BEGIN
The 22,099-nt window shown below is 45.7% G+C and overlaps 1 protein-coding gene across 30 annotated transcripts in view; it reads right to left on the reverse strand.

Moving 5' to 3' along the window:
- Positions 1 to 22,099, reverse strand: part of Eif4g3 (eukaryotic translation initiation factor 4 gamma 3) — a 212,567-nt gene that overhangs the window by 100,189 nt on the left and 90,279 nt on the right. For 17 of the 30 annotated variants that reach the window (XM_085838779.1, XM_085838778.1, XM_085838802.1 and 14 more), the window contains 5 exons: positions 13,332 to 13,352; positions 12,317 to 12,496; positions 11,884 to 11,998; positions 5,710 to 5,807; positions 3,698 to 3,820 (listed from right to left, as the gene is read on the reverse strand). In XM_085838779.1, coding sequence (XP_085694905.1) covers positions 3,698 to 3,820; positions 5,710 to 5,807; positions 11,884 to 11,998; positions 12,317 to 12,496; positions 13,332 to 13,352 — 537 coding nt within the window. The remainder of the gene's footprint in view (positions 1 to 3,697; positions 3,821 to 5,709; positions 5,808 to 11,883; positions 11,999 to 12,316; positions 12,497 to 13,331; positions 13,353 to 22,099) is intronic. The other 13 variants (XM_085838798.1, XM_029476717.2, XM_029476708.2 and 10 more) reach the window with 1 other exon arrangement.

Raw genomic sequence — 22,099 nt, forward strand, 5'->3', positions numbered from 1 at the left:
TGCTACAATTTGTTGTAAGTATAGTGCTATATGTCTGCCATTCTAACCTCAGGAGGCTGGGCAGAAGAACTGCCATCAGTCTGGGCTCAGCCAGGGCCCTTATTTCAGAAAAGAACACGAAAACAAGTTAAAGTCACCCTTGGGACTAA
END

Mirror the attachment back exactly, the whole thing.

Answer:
The 22,099-nt window shown below is 45.7% G+C and overlaps 1 protein-coding gene across 30 annotated transcripts in view; it reads right to left on the reverse strand.

Moving 5' to 3' along the window:
- Positions 1 to 22,099, reverse strand: part of Eif4g3 (eukaryotic translation initiation factor 4 gamma 3) — a 212,567-nt gene that overhangs the window by 100,189 nt on the left and 90,279 nt on the right. For 17 of the 30 annotated variants that reach the window (XM_085838779.1, XM_085838778.1, XM_085838802.1 and 14 more), the window contains 5 exons: positions 13,332 to 13,352; positions 12,317 to 12,496; positions 11,884 to 11,998; positions 5,710 to 5,807; positions 3,698 to 3,820 (listed from right to left, as the gene is read on the reverse strand). In XM_085838779.1, coding sequence (XP_085694905.1) covers positions 3,698 to 3,820; positions 5,710 to 5,807; positions 11,884 to 11,998; positions 12,317 to 12,496; positions 13,332 to 13,352 — 537 coding nt within the window. The remainder of the gene's footprint in view (positions 1 to 3,697; positions 3,821 to 5,709; positions 5,808 to 11,883; positions 11,999 to 12,316; positions 12,497 to 13,331; positions 13,353 to 22,099) is intronic. The other 13 variants (XM_085838798.1, XM_029476717.2, XM_029476708.2 and 10 more) reach the window with 1 other exon arrangement.

Raw genomic sequence — 22,099 nt, forward strand, 5'->3', positions numbered from 1 at the left:
TGCTACAATTTGTTGTAAGTATAGTGCTATATGTCTGCCATTCTAACCTCAGGAGGCTGGGCAGAAGAACTGCCATCAGTCTGGGCTCAGCCAGGGCCCTTATTTCAGAAAAGAACACGAAAACAAGTTAAAGTCACCCTTGGGACTAA